The Hum Hindustani Project: A gentle engagement with nationhood

Simran Luthra

Benedict Anerson famously defined the nation as ‘an imagined community’. He proposed that it is ‘imagined’ because despite inequality and exploitation, there exists a sense of ‘horizontal comradeship’ between people who do not know each other or have never met. In our day-to-day existence our identity of being part of the Indian community is not always in the foreground of our consciousness. Of course, events such as cricket matches with our neighbouring countries or hyper-nationalistic films manage to push that identity to the fore. National achievements, such as the recent success of Chandrayaan-3, or national crises also elicit strong emotions of pride or concern for the country. However, all of these are more episodic in nature. The emotions such events or moments elicit are also usually extreme. This makes one wonder if and how a more sustained and perhaps gentler engagement with the nation is possible.

The Hum Hindustani podcast made me aware of this gentler and more holistic engagement with the idea of the country and its stark absence from the popular discourse today. Released on the 15th of August, 2023, the Hum Hindustani Poetry Podcast research project conceptualized and executed by Samina Mishra, is a limited series podcast of 10 episodes. Available in English and Hindi, the podcast is a selection of poems written by children from grades six to nine from three locations: Shaheenbagh in New Delhi, Firozepur in Punjab, and Govandi in Mumbai.

The evocative poetry is set against a simple yet effective music track that recreates the familiar Hindi song ‘Chhodo kal ki baatein… hum hindustani’ in the charming young voice of Ishaan Chintamani. The use of the sarangi, sounds of children’s laughter, and a bicycle bell create an uplifting and nostalgic mood. Samina’s sensitive narration guides the listener through the podcast sharing necessary details and perspective which enhances the overall listening experience. The podcast includes children’s voices that read selections of the poetry which reflect their lived experiences as well as their hopes and desires.

Educators, teachers, and parents can explore the Hum Hindustani project in various ways. The first, is to use the prompts and arts-based exercises, available on the website, with children. The website mentions that all the resources on it are free as long as they are used for non-commercial purposes with due acknowledgment. The aim of the project is to in fact be a ‘growing archive’ of ‘children’s artistic expressions on liberty, equality, and fraternity’. The Hum Hindustani team hence invites responses to the poems and drawings created by the children. They also invite teachers and educators to share responses to the exercises that they conduct with their students.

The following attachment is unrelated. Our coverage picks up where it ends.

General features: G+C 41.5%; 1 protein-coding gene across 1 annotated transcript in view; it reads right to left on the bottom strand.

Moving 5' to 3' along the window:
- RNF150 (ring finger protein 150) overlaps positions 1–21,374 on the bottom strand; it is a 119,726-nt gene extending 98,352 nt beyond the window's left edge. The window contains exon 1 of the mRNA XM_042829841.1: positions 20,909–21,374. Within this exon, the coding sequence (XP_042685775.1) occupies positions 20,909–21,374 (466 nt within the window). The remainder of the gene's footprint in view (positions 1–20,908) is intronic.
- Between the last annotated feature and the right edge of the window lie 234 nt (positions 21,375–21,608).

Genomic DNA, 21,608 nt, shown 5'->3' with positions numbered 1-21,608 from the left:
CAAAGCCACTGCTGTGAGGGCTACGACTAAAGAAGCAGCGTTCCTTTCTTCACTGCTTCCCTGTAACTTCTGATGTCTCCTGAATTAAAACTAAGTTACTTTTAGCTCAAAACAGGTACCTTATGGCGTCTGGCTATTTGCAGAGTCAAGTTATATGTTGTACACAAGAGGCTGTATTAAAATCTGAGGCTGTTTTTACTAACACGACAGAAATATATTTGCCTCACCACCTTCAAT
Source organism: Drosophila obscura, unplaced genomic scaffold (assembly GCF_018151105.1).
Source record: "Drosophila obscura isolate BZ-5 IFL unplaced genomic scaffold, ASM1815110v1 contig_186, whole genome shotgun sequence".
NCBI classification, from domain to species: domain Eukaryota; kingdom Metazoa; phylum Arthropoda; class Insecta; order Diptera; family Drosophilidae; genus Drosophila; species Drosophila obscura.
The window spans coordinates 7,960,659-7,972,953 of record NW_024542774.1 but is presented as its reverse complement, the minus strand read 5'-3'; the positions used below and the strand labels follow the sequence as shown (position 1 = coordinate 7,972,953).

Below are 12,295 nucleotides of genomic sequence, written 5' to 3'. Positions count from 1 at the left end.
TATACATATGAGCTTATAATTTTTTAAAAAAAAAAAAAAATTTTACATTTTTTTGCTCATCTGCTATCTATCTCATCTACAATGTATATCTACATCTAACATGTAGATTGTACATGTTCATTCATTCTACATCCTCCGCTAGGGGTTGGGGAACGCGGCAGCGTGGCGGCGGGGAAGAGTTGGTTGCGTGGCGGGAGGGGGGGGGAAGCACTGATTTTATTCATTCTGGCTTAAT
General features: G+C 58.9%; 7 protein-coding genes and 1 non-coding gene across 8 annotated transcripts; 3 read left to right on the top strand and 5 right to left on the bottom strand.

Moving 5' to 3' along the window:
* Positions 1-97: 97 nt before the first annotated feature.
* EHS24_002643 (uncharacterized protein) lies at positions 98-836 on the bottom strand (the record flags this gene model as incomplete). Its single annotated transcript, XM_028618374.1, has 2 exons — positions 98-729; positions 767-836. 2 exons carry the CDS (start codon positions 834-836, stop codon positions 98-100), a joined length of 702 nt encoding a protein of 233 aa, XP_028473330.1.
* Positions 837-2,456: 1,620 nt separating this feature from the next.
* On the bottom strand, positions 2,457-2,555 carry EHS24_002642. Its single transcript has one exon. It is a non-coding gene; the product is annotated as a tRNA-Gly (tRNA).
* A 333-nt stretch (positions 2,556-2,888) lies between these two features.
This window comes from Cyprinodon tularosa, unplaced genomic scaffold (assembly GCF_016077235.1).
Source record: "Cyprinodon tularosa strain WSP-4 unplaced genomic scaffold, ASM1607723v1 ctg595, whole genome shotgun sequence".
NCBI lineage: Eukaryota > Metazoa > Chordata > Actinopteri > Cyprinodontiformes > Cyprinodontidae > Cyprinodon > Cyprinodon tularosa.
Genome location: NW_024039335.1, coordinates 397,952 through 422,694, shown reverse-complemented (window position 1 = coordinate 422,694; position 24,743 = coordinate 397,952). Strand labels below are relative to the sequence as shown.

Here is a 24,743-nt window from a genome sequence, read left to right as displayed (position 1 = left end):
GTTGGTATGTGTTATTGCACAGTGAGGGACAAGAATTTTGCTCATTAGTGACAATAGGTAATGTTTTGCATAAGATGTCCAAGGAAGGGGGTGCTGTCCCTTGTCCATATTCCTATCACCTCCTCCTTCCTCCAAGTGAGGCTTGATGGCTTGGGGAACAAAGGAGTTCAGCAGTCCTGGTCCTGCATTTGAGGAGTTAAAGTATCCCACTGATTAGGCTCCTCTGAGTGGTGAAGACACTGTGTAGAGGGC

The second, and perhaps equally important way of utilizing this wonderful resource is for adults to engage with the thoughts of children on the aspects of freedom, equality, and fraternity in present-day India. As Mishra says, ‘the poems can perhaps open a window to the world we seek to live in’. In a post-globalized and liberalized age, assailed by the forces of consumerism, the poems, full of idealism, hope, and nature, can be a breath of fresh air for most adults. However, it is also important to listen to them because they tell us about children’s experiences and what can limit or stifle them, and what can liberate and expand them; something that all adults would do well to engage with.

The author is based in Pune and is currently pursuing her PhD. in Education from TISS, Mumbai. She has completed her Masters in English from Jadavpur University and Masters in Education (Elementary) from TISS, Mumbai and taught Hindi at Stanford University, California while on a Fulbright fellowship. She is passionate about language, social studies education, human rights, gender, life skills and teacher education in particular. She can be reached at

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